CC’s spotty history on Opening DayBy
On March 31, 2003, a 22-year-old CC Sabathia got the ball on Opening Day for the Cleveland Indians. He fared very well in his first opener, lasting seven innings and only allowing two runs. He did surrender eight hits and walk one, but he worked out of jams in a few innings. Heading into the bottom of the eighth Sabathia was the pitcher of record, having left with a 4-2 lead. David Riske ended that, though, allowing a game-tying home run to Marty Cordova.
The next year, CC was even better. Again he lasted seven innings, but this time he allowed no runs, surrendering just two hits, though he did walk four. The biggest difference was in his strikeout numbers. He set down nine of the 25 Twins he faced. Leaving the game with a 4-0 lead, it appeared Sabathia would get his first Opening Day win. Alas, it was not to be. Jose Jimenez, Scott Stewart, and Rafael Betancourt combined to allow four runs in the eighth, placing another ND on Sabathia’s record. The Indians lost again, this time with Chad Durbin surrendering a walk-off home run to Shannon Stewart.
In 2005 Sabathia was in line to make his third Opening Day start, but he opened the season on the DL. In 2006 he again got the nod, but this time suffered an injury during the start, straining his oblique and missing a month. His performance wasn’t very good that game, as he allowed three runs in just 2.1 innings against the White Sox. Still, we can chalk that one up to his oblique acting up. It was his first bad Opening Day start, after all, and at age 25 it appeared he had many, many more of them in his future.
Opening Day 2006 didn’t go too well for Sabathia, though it didn’t go poorly. He didn’t get hurt, which was an upgrade over 2005, but he also allowed three runs over six innings of work, allowing eight hits and walking run while surrendering two home runs. The Indians, for their part, rocked Jose Contreras early on, scoring five in the first, four in the second, and three in the third, staking Sabathia to a 11-2 lead after three. It would be his first Opening Day win, though not close to his best Opening Day performance. From there, though, it has been all downhill.
In his first start following his coronation as AL Cy Young, Sabathia bombed. For the third straight season the Indians opened the season against the White Sox, and for the third straight year it was something of a slugfest. Jim Thome took CC deep in the first inning for a two-run shot, and then did the same in his next at-bat, another two-run shot in the third. By this time the Indians had scored seven runs off Mark Buehrle, though, softening the blow. They maintained that 7-4 lead until the sixth, when Sabathia walked two before allowing an RBI single to A.J. Pierzynski. Jensen Lewis came in to clean up, but he and Rafael Perez combined to blow the lead the next inning. The Indians ended up winning the game, but CC got another no-decision to go along with his poor start.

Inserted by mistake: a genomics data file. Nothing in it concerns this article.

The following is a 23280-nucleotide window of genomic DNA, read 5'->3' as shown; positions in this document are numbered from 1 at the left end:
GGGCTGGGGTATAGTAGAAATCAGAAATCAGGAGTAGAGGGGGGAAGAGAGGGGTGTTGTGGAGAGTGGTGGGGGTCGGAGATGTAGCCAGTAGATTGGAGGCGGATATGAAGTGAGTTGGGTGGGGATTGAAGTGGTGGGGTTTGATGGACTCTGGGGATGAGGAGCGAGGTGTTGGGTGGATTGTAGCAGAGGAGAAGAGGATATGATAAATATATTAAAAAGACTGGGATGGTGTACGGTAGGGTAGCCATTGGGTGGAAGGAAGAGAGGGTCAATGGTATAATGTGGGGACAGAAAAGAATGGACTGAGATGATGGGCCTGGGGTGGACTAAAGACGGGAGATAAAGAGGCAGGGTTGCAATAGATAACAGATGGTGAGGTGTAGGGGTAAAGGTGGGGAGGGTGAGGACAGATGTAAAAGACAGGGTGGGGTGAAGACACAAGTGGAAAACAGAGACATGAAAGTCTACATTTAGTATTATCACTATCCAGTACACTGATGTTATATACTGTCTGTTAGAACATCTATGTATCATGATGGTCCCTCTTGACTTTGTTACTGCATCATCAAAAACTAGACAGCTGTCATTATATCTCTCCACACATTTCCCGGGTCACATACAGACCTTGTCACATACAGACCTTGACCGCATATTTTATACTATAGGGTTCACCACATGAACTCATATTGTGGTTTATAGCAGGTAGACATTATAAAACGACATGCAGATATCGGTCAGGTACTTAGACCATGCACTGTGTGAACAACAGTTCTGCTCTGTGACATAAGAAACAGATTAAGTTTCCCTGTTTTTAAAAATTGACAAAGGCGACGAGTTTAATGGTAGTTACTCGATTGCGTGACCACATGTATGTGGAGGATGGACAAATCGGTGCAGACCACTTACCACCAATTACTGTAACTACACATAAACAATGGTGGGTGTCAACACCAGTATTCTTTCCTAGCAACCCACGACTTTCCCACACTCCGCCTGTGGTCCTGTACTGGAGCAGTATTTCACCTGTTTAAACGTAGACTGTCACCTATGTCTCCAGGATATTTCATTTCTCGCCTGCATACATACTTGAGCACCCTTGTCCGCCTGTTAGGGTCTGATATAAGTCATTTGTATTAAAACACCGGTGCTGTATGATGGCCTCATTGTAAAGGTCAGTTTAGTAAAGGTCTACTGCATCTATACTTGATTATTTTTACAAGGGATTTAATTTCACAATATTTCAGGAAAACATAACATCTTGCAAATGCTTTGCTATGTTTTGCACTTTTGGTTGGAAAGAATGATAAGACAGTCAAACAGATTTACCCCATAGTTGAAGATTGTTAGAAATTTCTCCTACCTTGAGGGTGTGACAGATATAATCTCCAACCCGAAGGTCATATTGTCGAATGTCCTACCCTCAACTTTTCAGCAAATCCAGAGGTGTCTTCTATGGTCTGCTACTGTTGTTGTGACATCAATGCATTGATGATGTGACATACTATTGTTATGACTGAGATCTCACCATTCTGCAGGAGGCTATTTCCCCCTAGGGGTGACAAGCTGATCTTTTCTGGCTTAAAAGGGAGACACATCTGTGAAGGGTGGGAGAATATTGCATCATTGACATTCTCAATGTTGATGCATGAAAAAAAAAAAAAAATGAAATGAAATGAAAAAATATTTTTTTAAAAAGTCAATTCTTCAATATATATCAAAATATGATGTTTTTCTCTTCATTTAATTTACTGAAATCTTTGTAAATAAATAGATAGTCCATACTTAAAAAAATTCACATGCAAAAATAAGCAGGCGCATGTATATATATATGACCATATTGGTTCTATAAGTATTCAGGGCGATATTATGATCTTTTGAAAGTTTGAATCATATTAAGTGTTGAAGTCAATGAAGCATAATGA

Yankees fans had high hopes for Sabathia on Opening Day 2009, but again the big man flopped. He worked out of trouble in the first, but an Adam Jones started the scoring in the third. It all came undone in the fifth, when the Orioles went double-single-single-single-groundout/run-walk-walk. That final walk came with the bases loaded and one out. Sabathia then left the game, having surrendered six runs in just 4.1 IP. The damage might have been even worse had Brett Gardner not thrown out Melvin Mora trying to score on a sac fly.
On Sunday we saw yet another poor Opening Day start from Sabathia. He didn’t look great in the early goings, but he managed to limit the Red Sox damage to two runs through five innings. In the sixth, however, he was clearly gassed, and the Sox took advantage. He left the game having recorded one out in the inning and with the tying run on base. David Robertson promptly surrendered it, leaving Sabathia with an assured no-decision.
As he’s shown in years past, Sabathia is able to shake off poor season openers to post excellent seasons. Last year is a prime example. It took him almost all of April to get into his groove, but once he did we all forgot about his April woes. This isn’t to say that CC shouldn’t start Opening Day. I’m sure he’d have similar struggles in his first start no matter what turn in the rotation he took. It’s to say, though, that for the next year or five we shouldn’t have high expectations of Sabathia on Opening Day. We should, however, maintain our expectations for the season. The man is simply a beast.